While most Yukoners are not personally being affected by the NWTel strike, most are concerned the strike will result in increased rates and reduced service. In a DataPath Poll conducted earlier this month, there were some clear trends among the residents on their attitudes about the strike.
Only 17% felt they were being personally affected by the strike, but this was as high as 21% in the communities. Rural residents were more concerned the strike would increase rates and cut service. For example, across the Territory, 58% are concerned the strike would raise rates – this is only 53% in Whitehorse and up to 70% in the communities. When asked if they were concerned the strike would decrease service, 54% of Yukoners felt that would occur, but that was only 48% in Whitehorse and increased to 66% among rural residents.
A surprise however, occurs when Yukoners were asked if they supported the workers in the strike. The result showed a dead tie – among those with an opinion, 50% responded “yes”, and 50% responded “no”. Residents of the communities, who showed the higher concern of prices and service, were more supportive of the workers than were Whitehorse residents. Support for the workers was 47% in Whitehorse and 57% in the communities.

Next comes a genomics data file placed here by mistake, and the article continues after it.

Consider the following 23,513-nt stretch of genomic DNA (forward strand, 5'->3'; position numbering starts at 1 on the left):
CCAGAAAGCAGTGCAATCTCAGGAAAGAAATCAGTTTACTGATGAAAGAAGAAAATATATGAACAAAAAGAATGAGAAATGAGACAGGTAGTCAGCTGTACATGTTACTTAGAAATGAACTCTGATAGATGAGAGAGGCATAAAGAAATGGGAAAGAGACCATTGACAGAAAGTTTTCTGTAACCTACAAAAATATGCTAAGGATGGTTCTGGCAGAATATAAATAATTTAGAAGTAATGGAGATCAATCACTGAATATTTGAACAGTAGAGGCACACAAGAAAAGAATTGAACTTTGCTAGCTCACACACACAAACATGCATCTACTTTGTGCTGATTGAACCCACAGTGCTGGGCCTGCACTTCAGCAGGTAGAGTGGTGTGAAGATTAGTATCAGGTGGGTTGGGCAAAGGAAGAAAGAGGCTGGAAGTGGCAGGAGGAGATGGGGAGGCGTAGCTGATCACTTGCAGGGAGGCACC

Some other differences between groups showed:
· The younger the respondent the more likely they were to feel the strike would raise rates and decrease service.
· Women were more likely to feel the strike would raise telephone rates there were men. (63% vs. 53%)
· Those employed in the private sector were more likely than government employees to feel affected by the strike (21% vs. 14%) and less likely to support the workers (38% vs. 67%).
· The longer you’ve lived in the Yukon the less likely you are to support the workers
· The more money one earns, the more likely they are being affected by the strike, but less concerned the strike will raise rates or decrease service. The higher income group is also the least likely to support the workers. Only 13% of those earning over $100,000 household income supported the workers.
The survey was conducted by DataPath Systems; an independent Yukon-based market research company. Telephone surveys were conducted with 150 Whitehorse residents and 150 non-Whitehorse residents between June 15 and July 3. The data is weighted to accurately represent Yukoners based on the community they live in, their age and gender. Percentages are statistically valid to +/- 5.5%, 19 times out of 20 (95% confidence). This was a non-commissioned study, paid for by DataPath Systems.